I have a thread discussing my ideas on how it would look, to a degree within DDO that both players and the dev's would be happy with. I will provide the link if a bit once I find it again. You might like it. Here: http://forums.ddo.com/showthread.php?t=180944

    I have read it entirely, TBH I laughed at one point when *you* mixed up the abilities of mundane and magical crafting (you even mix up craft and profession to a degree, or was that just pragmatic?)... I'm sure it was not on purpose. Some of your ideas from there have leaked into my responses here though I suppose I ought to return you the favor and help bump your thread's reply count. I am sorry if I sound harsh -- I do not intend to be harsh, but I do argue with vigor. Again, I do not begrudge you a fleshed out crafting system, even with mundane crafting (even though I would most likely not partake in it furhter than buying finished products). But I do understand that others out there really like to create stuff in game instead of questing/fighting/looting/etc. To each his own.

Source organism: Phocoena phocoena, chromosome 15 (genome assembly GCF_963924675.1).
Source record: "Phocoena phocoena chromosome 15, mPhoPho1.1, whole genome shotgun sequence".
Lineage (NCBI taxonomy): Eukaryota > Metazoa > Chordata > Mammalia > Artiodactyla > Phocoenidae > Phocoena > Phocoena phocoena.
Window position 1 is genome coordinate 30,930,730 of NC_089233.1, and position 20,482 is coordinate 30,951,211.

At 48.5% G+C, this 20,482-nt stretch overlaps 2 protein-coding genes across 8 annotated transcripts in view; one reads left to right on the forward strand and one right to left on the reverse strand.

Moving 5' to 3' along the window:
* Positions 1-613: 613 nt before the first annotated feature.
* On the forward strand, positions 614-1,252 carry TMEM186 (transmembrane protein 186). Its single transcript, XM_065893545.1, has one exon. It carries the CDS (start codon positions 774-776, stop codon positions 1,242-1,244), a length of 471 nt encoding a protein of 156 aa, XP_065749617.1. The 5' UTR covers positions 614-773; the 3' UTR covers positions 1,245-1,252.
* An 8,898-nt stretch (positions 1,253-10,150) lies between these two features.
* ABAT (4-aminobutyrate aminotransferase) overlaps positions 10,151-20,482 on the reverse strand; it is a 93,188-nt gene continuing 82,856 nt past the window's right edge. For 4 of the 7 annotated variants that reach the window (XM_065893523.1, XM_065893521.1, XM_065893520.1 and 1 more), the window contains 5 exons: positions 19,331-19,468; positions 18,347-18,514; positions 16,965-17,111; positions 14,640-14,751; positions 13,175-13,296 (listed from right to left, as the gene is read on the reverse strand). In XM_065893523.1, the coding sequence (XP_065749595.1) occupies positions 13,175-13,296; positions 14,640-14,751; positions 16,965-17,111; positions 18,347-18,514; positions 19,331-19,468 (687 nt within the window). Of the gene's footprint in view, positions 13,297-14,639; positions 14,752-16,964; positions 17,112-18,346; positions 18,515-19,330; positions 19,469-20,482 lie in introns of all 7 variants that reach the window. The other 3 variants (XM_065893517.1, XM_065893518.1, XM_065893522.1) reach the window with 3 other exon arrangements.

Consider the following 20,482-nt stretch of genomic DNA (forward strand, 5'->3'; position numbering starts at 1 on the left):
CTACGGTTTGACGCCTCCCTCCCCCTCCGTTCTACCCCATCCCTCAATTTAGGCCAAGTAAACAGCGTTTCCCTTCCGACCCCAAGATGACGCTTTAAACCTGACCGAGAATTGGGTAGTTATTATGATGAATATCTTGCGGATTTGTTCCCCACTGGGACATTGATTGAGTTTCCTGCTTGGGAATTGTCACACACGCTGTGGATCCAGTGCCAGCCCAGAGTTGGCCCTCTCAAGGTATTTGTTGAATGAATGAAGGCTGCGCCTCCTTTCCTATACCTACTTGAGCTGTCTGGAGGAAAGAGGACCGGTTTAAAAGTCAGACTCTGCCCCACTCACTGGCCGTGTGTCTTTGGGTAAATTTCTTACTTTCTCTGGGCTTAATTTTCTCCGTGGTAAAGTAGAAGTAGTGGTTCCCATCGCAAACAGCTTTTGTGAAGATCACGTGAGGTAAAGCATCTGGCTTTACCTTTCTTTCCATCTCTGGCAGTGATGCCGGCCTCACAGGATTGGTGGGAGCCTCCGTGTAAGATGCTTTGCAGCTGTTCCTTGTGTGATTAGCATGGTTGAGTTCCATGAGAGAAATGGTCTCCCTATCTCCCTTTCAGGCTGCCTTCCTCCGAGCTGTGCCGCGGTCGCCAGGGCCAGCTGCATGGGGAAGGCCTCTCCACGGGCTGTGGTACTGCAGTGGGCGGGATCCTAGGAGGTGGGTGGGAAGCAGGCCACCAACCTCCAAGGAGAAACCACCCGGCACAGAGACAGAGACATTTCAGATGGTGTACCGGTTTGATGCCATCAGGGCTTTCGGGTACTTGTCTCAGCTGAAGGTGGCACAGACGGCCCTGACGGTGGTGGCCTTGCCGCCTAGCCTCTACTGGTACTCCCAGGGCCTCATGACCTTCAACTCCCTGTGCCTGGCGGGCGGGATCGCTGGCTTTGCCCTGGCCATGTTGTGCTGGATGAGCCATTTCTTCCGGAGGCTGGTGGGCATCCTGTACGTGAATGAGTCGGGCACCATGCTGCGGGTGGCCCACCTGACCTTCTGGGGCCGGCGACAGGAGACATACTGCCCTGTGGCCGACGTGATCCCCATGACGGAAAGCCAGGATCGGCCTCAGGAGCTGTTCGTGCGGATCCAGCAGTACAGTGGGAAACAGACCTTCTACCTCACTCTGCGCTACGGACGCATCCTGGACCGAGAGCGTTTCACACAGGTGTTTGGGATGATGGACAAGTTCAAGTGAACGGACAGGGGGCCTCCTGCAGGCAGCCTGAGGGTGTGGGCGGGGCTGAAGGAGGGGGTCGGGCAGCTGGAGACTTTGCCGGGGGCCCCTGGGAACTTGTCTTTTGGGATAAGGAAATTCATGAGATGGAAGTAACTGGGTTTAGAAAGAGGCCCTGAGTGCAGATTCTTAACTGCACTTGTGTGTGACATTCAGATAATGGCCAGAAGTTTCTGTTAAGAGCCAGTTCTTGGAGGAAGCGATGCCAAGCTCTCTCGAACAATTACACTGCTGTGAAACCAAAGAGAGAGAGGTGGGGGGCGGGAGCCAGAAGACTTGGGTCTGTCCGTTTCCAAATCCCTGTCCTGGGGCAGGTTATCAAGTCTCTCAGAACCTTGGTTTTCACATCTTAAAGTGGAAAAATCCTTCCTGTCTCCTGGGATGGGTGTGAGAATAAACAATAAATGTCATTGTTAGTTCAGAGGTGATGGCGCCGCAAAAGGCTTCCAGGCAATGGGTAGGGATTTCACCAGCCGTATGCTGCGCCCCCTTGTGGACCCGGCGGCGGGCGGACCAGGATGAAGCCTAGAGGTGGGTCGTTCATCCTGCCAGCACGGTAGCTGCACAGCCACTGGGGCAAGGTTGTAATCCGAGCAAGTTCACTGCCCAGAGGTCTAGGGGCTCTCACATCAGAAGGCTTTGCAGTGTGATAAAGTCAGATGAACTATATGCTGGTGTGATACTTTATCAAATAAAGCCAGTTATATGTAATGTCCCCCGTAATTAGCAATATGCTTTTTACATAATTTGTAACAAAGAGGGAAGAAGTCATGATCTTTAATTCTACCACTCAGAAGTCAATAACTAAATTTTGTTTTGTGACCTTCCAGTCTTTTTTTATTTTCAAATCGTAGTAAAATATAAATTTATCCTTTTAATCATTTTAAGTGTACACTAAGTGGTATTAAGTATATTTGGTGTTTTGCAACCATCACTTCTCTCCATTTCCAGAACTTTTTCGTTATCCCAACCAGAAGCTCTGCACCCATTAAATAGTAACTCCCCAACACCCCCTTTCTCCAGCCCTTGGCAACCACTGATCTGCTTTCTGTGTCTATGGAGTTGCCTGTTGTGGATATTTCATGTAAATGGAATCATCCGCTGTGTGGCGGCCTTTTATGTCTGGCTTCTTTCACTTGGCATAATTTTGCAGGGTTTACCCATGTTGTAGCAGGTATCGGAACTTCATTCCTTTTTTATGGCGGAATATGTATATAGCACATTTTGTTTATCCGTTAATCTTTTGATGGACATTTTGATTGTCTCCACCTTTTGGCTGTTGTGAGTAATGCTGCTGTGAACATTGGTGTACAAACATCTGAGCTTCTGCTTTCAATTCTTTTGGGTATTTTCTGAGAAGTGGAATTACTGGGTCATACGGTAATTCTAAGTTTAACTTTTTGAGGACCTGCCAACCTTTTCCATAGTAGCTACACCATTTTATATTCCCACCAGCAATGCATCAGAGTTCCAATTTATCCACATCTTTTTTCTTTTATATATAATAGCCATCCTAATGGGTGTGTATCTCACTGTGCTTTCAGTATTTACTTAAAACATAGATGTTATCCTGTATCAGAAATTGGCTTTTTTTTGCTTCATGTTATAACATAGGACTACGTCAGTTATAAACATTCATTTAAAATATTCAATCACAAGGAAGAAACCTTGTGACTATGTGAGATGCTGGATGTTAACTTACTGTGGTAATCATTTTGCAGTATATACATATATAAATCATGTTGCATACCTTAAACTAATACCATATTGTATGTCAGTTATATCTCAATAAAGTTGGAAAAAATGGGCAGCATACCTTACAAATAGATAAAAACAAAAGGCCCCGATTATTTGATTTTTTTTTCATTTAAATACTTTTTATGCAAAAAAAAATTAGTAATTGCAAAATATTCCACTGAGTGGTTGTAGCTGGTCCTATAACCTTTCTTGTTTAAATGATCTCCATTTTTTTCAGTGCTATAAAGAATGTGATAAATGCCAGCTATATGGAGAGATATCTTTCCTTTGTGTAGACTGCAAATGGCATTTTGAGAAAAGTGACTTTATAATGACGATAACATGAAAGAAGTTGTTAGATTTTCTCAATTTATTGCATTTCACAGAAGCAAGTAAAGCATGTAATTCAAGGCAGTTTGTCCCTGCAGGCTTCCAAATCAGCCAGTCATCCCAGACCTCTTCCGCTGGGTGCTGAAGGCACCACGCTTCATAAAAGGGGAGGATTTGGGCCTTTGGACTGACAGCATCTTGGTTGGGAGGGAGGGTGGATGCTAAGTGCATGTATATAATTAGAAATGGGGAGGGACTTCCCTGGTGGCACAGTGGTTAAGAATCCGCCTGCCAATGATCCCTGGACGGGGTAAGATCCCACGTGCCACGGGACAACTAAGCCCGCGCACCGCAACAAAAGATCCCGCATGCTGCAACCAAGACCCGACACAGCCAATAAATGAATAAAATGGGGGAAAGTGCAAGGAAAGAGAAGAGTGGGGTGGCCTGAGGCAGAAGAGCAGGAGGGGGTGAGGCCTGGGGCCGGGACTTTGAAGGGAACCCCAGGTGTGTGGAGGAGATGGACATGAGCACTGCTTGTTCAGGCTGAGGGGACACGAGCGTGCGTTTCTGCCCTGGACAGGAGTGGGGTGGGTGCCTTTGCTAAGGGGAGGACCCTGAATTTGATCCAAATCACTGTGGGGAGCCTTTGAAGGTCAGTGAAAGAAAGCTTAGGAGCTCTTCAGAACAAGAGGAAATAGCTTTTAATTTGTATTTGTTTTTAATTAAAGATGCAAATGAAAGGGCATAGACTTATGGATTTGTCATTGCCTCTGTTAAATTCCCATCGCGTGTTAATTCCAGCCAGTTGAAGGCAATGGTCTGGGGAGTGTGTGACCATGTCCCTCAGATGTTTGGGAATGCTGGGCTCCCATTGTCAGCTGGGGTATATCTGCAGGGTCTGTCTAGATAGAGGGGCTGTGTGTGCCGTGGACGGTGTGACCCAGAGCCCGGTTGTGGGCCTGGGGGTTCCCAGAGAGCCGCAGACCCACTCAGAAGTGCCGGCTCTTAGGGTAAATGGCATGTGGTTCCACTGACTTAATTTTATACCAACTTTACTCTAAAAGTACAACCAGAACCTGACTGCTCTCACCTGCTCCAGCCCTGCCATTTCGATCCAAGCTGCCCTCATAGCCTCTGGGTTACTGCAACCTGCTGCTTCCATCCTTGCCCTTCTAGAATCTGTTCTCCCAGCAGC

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    and once again... the 'titans' argue... in essay format nonetheless. =)

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    Default Coming from a completely different game.

    I've been playing DDO for about two months now. Though I think Turbine has done a fine job of converting 3.5 into what DDO is, I come from EvE Online which has a pretty advanced industry/market. I'm not going to say EvE is superior because the differences between instanced dungeon crawling that is driven by game content as it's released, as opposed to a sandbox style space/civilization simulator that pretty much leave events/content in the game in the hands of the players. It's just what I prefer,.. most of the time.